The implementation of ICD-10 has been viewed as a significant opportunity to meet the demands of an increasingly complex healthcare industry in the electronic age.2 In an attempt to raise awareness surrounding the transition to the new code sets, AHIMA sponsored nationwide Academy workshops that were instrumental in producing AHIMA-approved ICD-10-CM/PCS trainers. The role of learning theories in the mastery of ICD-10 procedure coding, however, has yet to be fully investigated. This article discusses five learning theories that may have influenced mastery of ICD-10 procedural coding among AHIMA-approved trainers. These theories constitute a conceptual framework and include behaviorism, social constructivist theory, social cognitive theory, self-regulated learning, and connectivism.
According to Kropf,3 a learning theory may be defined as a set of concepts that account for whatever has initiated observable changes in an individual’s performance. An instructional theory, on the other hand, focuses on the design of a range of resources available to facilitate an individual’s acquisition of learning. The five learning theories discussed in this article are defined as follows.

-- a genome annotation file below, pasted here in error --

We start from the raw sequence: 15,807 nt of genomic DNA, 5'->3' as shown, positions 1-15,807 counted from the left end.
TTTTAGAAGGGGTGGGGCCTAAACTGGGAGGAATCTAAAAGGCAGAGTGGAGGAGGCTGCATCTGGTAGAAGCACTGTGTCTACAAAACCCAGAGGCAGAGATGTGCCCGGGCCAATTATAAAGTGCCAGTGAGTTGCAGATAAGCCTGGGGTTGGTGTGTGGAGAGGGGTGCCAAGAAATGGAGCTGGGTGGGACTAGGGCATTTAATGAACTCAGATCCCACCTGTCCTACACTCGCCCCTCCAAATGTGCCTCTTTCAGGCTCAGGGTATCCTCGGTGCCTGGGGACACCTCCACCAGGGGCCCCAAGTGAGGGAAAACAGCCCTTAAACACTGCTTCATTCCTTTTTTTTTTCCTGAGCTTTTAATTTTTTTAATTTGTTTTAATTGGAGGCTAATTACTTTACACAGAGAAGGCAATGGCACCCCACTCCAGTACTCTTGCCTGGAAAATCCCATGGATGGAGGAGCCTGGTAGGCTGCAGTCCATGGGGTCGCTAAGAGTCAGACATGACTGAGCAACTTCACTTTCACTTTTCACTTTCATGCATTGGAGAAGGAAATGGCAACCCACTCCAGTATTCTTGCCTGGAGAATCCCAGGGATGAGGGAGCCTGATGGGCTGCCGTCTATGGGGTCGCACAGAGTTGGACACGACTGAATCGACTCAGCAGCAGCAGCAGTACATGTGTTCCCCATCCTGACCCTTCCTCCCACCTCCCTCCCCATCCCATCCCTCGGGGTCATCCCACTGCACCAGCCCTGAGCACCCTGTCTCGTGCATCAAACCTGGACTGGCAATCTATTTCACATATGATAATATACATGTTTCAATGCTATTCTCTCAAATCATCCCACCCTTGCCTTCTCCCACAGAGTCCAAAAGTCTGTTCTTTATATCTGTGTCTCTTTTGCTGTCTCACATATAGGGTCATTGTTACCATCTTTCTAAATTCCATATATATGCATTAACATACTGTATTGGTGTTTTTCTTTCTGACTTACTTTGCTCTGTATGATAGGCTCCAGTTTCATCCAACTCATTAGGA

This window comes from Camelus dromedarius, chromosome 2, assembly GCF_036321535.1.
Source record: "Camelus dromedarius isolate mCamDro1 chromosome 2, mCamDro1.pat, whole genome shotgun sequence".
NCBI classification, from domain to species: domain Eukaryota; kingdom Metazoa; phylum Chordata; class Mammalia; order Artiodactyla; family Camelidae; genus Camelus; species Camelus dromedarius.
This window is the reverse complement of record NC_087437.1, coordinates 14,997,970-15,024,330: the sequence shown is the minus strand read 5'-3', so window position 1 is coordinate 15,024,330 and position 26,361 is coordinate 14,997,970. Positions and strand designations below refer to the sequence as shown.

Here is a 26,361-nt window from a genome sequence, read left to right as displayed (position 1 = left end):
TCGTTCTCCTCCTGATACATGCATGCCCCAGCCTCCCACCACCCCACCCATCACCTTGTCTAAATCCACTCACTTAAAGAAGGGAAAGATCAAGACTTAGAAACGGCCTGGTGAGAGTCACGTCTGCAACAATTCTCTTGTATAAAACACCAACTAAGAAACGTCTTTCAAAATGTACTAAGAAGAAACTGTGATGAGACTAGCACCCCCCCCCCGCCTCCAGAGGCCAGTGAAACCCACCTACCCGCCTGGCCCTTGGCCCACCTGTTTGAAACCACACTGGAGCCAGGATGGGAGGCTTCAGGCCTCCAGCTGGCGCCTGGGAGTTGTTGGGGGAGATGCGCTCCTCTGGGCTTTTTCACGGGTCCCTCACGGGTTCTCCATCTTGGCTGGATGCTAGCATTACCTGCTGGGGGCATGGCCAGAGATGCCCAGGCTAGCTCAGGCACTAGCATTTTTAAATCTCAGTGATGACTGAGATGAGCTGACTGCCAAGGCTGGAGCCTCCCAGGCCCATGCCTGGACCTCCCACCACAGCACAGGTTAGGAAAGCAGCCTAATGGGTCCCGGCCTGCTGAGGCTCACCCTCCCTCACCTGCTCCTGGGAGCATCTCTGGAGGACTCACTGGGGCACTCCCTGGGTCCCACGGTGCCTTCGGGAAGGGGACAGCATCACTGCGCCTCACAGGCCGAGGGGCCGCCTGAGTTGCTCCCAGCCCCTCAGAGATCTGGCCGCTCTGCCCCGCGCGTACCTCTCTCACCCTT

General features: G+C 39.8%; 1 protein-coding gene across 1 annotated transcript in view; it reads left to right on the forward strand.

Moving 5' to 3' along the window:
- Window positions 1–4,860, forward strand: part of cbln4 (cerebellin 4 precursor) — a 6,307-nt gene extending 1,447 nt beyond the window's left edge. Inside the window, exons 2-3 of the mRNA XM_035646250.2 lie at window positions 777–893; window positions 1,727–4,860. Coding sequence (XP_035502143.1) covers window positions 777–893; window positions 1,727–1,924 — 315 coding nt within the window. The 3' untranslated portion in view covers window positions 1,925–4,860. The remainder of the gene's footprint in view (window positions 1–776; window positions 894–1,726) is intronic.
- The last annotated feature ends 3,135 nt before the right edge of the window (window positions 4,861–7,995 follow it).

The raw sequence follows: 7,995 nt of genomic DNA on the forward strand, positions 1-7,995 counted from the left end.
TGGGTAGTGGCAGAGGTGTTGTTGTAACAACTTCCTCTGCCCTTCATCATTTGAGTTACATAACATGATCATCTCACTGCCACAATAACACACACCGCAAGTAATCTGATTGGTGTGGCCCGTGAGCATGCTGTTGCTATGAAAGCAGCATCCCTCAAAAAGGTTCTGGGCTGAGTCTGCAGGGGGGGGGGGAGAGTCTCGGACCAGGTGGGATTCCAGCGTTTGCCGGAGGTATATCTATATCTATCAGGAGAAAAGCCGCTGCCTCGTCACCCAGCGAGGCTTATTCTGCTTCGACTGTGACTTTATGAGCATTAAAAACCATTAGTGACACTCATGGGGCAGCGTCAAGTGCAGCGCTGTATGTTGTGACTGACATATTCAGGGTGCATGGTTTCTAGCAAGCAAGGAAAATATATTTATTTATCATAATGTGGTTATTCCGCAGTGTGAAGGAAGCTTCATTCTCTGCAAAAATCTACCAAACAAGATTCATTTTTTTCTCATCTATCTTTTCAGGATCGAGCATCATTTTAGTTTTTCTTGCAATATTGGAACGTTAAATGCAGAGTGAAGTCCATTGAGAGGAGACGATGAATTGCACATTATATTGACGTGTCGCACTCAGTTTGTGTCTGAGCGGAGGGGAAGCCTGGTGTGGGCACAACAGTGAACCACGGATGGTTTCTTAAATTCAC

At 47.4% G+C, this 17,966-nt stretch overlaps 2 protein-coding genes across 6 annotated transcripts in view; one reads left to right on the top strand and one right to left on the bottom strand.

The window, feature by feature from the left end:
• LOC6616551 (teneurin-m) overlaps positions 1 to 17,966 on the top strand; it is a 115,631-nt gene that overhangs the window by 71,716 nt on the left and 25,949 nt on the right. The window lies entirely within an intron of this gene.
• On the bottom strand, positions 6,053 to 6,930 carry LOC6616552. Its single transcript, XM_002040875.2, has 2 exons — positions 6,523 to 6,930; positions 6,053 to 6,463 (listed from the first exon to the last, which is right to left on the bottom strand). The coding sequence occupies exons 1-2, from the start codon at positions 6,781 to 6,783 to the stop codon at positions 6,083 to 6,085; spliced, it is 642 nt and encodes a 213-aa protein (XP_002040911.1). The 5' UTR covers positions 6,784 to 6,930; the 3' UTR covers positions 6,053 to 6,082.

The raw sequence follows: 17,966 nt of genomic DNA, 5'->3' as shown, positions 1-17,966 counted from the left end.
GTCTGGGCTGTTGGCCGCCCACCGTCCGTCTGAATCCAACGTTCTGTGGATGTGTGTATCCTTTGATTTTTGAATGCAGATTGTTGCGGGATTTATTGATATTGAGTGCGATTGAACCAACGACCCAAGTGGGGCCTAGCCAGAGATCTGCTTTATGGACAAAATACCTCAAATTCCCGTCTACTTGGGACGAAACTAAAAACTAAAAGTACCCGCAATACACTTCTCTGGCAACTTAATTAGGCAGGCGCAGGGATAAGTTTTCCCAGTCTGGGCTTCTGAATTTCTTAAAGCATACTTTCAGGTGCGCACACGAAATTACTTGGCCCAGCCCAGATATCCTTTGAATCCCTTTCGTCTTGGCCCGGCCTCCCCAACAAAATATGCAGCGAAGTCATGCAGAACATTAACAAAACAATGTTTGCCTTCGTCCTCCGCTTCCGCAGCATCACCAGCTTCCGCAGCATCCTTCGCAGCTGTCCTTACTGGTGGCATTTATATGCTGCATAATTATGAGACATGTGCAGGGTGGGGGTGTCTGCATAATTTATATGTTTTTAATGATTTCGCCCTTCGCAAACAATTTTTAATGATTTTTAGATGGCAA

An individual identifies with something that reinforces behavior, responding positively only in the presence of that particular stimulus.4
Learning results when an individual interacts with the social environment. Tools within the social system, such as language and symbols, enable the learner’s interactions with mentors and facilitate transition to self-regulated learning processes.5
Observation and social modeling are key factors in the learning process. Individuals acquire knowledge and skills by observing the actions of others.6
Individuals who are self-regulated strategize and set their own learning agendas. They may be intrinsically motivated and engage in learning tasks merely for the sake of sustaining interest or challenge,7 or they may be extrinsically motivated as they seek attainment of an external reward.8